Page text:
The Mulberry Bar and Venue on Arundel Gate is making a few waves on the Sheffield music scene. It follows a few years of decline for the Mulberry Tavern, empty in the 1990s, later reopening as Affinity, a short-lived gay venue.
However, it’s the name of the pub that gives us a clue to the history of the site.
This 1970s reincarnation is named after the original Mulberry Tavern on Mulberry Street, behind Arundel Gate, reputed to have been Sheffield’s second-oldest pub after the Old Queen’s Head in Pond Street. In fact, photographs from the 1960s show it as being called The Ye Olde Mulberry Tavern.
According to Sheffield City Council, both Mulberry Street and the Mulberry Tavern were named after a tree that once stood here.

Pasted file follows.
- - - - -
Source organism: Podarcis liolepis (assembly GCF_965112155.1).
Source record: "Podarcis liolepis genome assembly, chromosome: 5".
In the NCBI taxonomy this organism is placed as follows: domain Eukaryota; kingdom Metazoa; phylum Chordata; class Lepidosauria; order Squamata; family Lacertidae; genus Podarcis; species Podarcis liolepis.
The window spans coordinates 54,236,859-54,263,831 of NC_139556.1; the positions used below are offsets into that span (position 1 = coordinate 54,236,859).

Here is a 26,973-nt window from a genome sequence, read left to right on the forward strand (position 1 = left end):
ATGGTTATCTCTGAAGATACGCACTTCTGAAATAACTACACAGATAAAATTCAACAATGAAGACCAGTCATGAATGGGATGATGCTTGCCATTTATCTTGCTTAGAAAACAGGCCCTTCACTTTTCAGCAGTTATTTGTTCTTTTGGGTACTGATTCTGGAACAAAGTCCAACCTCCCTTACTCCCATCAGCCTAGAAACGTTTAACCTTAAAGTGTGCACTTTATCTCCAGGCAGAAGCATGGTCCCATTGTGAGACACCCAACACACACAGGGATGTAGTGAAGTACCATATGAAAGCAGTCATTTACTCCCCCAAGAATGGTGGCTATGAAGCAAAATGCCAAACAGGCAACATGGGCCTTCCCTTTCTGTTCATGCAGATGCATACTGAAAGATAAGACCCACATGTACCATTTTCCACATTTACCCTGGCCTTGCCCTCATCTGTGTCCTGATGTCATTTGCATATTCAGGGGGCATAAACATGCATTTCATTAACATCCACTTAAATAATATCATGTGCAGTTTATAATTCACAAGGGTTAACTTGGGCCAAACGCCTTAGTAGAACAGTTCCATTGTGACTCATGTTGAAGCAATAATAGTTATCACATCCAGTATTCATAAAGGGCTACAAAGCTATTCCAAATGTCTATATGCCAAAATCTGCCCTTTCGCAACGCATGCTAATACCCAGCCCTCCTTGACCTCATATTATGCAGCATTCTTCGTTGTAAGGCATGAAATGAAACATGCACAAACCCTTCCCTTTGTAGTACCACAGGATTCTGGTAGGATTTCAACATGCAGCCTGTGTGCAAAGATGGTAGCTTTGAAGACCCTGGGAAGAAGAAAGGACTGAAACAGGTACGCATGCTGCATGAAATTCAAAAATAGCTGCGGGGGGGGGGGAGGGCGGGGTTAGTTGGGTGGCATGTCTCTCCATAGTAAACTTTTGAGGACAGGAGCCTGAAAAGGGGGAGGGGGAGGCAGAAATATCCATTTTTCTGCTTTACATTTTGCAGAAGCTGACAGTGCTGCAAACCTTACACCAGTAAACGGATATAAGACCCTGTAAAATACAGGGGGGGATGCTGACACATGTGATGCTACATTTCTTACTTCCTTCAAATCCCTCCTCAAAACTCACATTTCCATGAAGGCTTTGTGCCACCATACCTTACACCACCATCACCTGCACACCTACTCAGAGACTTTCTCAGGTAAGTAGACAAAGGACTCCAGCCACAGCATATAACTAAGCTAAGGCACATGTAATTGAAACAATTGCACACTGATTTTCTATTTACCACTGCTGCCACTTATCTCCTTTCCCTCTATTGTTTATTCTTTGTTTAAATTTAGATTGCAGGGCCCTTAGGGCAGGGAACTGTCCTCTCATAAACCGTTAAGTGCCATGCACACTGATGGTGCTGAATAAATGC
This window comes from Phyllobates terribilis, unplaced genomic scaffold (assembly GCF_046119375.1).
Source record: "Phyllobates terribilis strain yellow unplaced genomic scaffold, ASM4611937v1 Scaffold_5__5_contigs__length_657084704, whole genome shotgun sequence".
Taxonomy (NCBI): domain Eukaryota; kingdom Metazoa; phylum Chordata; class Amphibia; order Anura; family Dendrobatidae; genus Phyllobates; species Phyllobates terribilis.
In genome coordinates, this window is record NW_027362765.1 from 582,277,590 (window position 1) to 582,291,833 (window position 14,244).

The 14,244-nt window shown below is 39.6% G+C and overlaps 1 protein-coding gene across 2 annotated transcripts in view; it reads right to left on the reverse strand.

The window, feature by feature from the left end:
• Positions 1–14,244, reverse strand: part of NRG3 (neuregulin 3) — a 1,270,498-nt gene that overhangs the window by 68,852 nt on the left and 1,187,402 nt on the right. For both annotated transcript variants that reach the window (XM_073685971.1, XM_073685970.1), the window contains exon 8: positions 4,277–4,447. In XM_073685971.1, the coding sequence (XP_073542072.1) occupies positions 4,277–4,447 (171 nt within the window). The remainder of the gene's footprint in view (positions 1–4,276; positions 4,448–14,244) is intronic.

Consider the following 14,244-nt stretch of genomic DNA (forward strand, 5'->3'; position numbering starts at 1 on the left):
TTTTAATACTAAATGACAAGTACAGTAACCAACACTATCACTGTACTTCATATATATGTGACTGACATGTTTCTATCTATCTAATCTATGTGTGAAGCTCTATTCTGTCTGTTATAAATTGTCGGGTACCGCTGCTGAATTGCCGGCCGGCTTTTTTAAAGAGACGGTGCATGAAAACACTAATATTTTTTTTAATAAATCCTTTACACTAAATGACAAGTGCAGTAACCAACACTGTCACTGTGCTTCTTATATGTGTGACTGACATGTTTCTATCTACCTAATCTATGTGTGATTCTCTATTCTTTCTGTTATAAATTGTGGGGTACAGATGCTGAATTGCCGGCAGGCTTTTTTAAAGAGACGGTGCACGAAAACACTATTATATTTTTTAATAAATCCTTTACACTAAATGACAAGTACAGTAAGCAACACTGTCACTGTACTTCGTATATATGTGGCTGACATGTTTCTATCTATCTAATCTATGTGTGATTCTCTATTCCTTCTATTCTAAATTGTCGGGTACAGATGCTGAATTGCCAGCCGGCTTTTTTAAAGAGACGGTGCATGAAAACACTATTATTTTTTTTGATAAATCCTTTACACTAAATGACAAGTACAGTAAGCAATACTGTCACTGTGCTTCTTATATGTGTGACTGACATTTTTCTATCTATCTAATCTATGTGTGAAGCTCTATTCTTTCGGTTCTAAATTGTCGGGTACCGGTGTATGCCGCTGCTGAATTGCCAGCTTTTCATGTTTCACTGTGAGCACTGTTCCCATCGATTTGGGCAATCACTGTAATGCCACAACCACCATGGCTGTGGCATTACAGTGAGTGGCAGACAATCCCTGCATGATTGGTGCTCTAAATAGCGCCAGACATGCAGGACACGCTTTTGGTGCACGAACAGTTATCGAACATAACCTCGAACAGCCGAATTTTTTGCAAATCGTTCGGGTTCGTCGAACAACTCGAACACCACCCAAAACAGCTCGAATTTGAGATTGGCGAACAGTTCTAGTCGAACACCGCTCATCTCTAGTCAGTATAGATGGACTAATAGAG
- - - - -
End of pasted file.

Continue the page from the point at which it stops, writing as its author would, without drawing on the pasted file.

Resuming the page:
How long is it since mulberry trees grew in Mulberry Street, a very unlikely site for a tree of any sort?
There is no Mulberry Street on Gosling’s plan of 1736, but it duly appears on Fairbanks’ map of 1771. At the earlier date the area was made up of gardens between High Street to Alsop Fields, through which Norfolk Street was later constructed.
But we can bring the date a little earlier because, in 1757, John Wesley’s Methodists turned what had been a warehouse in Mulberry Street into a Preaching House.
The street had been made through gardens in which, no doubt, there were mulberry trees – a more popular fruit than it is today.